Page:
If you can point me to a source that demonstrates clearly that no Co2 outgassing from the Mauna Loa volcano reaches the instrumentation, I’ll gladly revise my post.
Well, there is no such source, because of course the CO2 reaches the instrumentation when the wind is coming from a particular direction. However, scientists are of course aware of that, and take that into account. There is even an FAQ at the Scripps Institution of Oceanography:
Isn’t the Mauna Loa record influenced by CO2 emitted by the volcano?
If one looks at the minute-by-minute data from Mauna Loa, one finds rare occasions when the CO2 is elevated from emissions from fumaroles upwind on the mountain. The fumaroles are emitting constantly, so the timing of the events depends on wind direction and not changes in volcanic activity. These events impact only a tiny faction of the data and are easily distinguished from rest of the record. The reported version of the Mauna Loa record has been “filtered” to remove these events, as well as other certain other local effects, as described in the early publications (see Keeling 1960 Tellus paper).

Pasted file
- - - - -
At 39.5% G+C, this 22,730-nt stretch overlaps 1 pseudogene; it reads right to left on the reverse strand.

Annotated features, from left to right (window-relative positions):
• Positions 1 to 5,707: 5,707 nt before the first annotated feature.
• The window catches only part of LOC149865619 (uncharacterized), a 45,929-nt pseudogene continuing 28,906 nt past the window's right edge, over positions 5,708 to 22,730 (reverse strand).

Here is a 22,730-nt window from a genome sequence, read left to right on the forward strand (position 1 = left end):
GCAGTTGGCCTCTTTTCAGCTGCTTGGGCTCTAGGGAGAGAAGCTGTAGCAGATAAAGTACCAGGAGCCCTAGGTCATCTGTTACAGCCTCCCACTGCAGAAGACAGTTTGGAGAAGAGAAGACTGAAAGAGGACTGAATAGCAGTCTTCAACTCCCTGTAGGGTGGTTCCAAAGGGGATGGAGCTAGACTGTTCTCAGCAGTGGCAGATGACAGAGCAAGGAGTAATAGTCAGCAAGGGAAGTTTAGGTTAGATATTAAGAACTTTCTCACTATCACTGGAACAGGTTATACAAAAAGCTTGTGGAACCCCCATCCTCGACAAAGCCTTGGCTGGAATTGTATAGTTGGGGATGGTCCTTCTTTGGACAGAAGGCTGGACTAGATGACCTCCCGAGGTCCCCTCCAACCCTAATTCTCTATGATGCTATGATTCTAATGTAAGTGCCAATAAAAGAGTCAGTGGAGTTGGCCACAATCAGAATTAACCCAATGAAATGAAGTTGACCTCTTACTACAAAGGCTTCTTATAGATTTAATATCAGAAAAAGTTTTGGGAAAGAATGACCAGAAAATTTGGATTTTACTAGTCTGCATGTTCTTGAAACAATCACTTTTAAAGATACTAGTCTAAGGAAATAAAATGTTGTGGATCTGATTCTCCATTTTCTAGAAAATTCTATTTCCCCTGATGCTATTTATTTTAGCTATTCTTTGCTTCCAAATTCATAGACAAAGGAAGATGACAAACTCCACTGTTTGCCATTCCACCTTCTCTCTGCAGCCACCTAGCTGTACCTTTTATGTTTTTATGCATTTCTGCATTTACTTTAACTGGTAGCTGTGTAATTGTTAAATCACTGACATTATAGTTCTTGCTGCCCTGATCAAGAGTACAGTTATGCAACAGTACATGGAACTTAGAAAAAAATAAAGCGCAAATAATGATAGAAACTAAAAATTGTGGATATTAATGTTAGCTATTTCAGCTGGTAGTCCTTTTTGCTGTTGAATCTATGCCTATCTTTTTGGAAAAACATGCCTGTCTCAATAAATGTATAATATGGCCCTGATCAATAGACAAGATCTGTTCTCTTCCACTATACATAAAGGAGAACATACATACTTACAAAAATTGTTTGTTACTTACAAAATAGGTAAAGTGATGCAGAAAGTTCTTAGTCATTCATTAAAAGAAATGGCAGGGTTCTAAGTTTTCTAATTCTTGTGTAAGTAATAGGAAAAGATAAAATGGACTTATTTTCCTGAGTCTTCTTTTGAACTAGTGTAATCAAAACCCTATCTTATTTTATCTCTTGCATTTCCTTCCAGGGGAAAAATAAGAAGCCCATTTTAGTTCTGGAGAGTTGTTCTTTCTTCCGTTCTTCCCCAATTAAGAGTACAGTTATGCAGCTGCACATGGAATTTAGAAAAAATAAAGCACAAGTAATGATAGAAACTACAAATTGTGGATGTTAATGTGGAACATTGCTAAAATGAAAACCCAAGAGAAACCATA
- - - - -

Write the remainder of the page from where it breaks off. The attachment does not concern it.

Keeling himself writes (1960):
At Mauno Loa Observatory, Hawaii, a less prominent variability has been found in approximately half of the records. This is attributed to release of carbon dioxide by nearby volcanic vents; combustion on the island associated with agricultural, industrial and domestic activities; and lower concentration of carbon dioxide transported to the station by upslope winds. The values reported here are averages of downslope winds or strong lateral winds when the concentration remained nearly constant for several hours or more.
In that paper Keeling also shows CO2 measurements from other locations, all in good agreements, and points to problems these measurements have, and how he accounted for them.
Global CO2 data are available here.